There are two main reasons for switching to a new MS therapy:

  • Your current treatment is no longer working.
  • The side effects of your current treatment make
    it difficult to continue.

There may be other reasons, too. For instance, maybe there’s been a change to your insurance coverage. The priority is finding a therapy that is either more effective or minimizes the side effects you’re currently experiencing.

Your neurologist will guide you through the process of selecting and starting a new treatment. Everybody is different. You might experience some side effects or no side effects at all.

Most neurologists believe that reducing the frequency and severity of MS relapses may help prevent long-term disability. This is supported by the observation that a higher relapse rate is associated with long-term disability.

Moreover, incomplete recovery following a relapse (a hallmark of a more severe attack) is also linked to long-term disability.

However, other studies suggest that long-term worsening might not be completely dependent on MS relapses. Rather, it’s related to neurodegeneration that occurs throughout the disease course.

In short, relapses likely contribute (at least in part) to long-term disability in MS.

MS relapses are more common early in the disease course and diminish over time. MS patients experience one relapse every one to three years. Most people who are on effective treatment (or in the later stages of the disease) experience few clinical attacks.

Blood and other diagnostic tests are performed before starting a new therapy to ensure the treatment is safe for you. There is little risk of switching to a new medication, other than medication-specific risks and side effects.

The National Multiple Sclerosis Society also has a comprehensive summary of different MS disease-modifying therapies.

One important note is that abrupt discontinuing of natalizumab (Tysabri) or fingolimod (Gilenya) without starting a new MS therapy might increase the risk of a rebound relapse. Therefore, don’t stop an MS treatment without first speaking with your neurologist.

Yes. Younger individuals with MS have greater autoimmune activity and tend to respond to MS therapies better than older individuals. For this reason, starting an effective MS disease-modifying therapy at the time of diagnosis is important for preventing long-term disability.

Before starting a new MS therapy, learn about the potential side effects from your neurologist and through sources like the National Multiple Sclerosis Society.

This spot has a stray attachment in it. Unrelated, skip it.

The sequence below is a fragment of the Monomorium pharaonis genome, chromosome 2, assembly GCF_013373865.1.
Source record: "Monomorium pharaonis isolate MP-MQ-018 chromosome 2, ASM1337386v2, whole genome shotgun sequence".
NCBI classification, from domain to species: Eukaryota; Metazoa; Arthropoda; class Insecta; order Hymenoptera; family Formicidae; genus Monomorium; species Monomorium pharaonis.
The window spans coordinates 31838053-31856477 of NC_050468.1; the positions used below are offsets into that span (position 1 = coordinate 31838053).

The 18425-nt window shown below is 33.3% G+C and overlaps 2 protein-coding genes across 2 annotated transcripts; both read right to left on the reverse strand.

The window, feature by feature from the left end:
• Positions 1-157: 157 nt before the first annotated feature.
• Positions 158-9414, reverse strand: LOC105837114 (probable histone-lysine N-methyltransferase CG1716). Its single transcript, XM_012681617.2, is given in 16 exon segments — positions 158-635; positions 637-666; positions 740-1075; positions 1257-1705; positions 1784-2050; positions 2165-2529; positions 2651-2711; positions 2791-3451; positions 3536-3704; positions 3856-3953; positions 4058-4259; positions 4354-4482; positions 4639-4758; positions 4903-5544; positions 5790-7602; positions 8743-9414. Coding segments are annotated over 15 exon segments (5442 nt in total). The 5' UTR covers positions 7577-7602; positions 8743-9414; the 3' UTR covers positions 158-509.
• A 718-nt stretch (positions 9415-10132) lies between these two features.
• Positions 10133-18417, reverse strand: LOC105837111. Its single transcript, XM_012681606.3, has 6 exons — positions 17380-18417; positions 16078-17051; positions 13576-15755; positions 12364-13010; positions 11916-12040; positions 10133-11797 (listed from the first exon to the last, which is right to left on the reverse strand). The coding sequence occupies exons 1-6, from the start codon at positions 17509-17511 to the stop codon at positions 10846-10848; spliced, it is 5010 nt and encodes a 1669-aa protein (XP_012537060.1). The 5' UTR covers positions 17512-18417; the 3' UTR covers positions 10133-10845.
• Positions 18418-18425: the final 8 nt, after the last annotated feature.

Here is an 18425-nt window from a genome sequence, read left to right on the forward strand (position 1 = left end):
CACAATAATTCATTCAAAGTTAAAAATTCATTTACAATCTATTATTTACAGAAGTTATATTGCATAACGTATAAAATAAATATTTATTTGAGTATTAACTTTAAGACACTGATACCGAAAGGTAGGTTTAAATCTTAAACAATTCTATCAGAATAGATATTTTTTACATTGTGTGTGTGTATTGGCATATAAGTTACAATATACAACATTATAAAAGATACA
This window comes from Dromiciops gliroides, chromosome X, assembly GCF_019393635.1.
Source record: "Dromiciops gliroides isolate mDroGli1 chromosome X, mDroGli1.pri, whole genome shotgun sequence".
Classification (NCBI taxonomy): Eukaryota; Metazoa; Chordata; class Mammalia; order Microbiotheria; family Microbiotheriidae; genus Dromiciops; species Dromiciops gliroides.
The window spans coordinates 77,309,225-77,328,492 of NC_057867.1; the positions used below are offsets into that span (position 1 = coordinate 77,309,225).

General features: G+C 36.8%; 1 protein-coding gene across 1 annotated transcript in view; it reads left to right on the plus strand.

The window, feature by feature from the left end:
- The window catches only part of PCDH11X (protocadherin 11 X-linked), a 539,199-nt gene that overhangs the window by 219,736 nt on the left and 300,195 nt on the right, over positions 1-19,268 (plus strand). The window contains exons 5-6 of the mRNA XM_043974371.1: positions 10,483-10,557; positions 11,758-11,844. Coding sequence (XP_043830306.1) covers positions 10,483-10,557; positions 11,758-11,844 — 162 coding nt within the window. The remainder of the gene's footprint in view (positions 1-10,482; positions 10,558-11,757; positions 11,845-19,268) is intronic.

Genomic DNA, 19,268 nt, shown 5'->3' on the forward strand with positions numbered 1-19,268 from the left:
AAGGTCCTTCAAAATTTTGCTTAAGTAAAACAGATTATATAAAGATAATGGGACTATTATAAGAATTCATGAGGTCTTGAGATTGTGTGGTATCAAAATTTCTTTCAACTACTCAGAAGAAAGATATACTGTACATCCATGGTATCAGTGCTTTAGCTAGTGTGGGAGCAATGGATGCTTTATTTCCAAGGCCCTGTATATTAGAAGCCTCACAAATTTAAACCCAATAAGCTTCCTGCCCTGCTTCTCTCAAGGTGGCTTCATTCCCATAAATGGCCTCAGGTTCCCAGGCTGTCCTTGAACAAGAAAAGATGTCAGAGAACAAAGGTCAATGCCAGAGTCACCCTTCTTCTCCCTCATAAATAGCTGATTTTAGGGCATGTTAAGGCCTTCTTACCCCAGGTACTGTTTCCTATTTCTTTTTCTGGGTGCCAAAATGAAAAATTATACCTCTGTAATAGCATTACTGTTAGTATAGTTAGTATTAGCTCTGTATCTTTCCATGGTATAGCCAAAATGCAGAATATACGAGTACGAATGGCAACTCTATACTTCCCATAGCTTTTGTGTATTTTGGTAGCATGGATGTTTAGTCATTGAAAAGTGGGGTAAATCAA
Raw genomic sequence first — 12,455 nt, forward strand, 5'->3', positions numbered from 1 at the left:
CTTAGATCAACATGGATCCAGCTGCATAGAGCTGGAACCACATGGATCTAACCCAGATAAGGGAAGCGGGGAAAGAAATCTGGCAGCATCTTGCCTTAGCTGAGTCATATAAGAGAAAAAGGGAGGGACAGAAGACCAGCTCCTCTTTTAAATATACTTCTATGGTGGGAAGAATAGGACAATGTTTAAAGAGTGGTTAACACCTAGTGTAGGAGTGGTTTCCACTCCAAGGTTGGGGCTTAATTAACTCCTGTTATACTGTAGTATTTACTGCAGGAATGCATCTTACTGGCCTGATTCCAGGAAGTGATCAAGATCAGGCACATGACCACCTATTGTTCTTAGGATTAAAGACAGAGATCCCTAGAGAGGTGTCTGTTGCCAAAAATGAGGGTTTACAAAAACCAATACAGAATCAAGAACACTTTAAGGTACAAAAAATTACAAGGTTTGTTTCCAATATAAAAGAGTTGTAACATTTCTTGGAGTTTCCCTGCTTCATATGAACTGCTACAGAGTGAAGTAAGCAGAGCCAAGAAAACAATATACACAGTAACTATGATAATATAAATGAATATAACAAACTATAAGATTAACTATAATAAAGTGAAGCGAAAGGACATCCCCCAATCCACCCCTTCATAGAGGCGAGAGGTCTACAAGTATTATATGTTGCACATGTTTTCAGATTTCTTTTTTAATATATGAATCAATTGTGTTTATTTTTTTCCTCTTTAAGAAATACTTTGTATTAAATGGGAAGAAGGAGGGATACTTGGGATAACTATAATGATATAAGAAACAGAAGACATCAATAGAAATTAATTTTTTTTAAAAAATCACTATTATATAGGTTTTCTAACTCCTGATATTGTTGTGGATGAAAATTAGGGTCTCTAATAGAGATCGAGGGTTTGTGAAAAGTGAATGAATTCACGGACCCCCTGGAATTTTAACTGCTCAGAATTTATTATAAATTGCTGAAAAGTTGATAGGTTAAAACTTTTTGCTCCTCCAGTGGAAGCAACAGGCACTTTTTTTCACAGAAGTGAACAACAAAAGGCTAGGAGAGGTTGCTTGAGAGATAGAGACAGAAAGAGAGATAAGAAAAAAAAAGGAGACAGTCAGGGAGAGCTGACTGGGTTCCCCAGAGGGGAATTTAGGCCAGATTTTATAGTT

Common side effects can be easily identified and treated. If you experience new symptoms after starting treatment, contact your neurologist to discuss the potential causes.

The risk of continuing an ineffective treatment is suffering immune-mediated injury to the nervous system. While most relapses are followed by recovery early in the disease course, some can cause lasting neurologic disability.

If you experience more than one MS relapse in a year and/or rapidly worsening symptoms, contact your neurologist to discuss whether your current treatment is effective.

Important lifestyle modifications include:

  • regular physical activity, which can aid
    recovery and build reserve against future MS injury
  • a heart-healthy diet high in fruits and
    vegetables, and low on processed sugars and saturated fats
  • building a social support network to maintain
    good emotional and mental health

Find a neurologic center with multi-disciplinary MS specialists who can provide you with personalized care.

The National Multiple Sclerosis Society also provides resources for lifestyle modifications.

Dr. Jia is a graduate of Massachusetts Institute of Technology and the Harvard Medical School. He trained in internal medicine at the Beth Israel Deaconess Medical Center and in neurology at the University of California San Francisco. He is board-certified in neurology and received fellowship training in neuroimmunology at UCSF.

Dr. Jia’s research focuses on MS genetics. He led one of the first studies to identify genetic factors that influence a progressive disease course in MS. His early work focused on interrogating genetic variation in the major histocompatibility complex and significantly advanced understanding of immune-mediated disorders including MS, rheumatoid arthritis, and HIV-1 infection.

Dr. Jia is a recipient of the HHMI Medical Fellowship, the NINDS R25 award, and the UCSF CTSI Fellowship.

Aside from being a neurologist and statistical geneticist, he is a lifelong violinist and served as Concertmaster of the Longwood Symphony, an orchestra of medical professionals in Boston.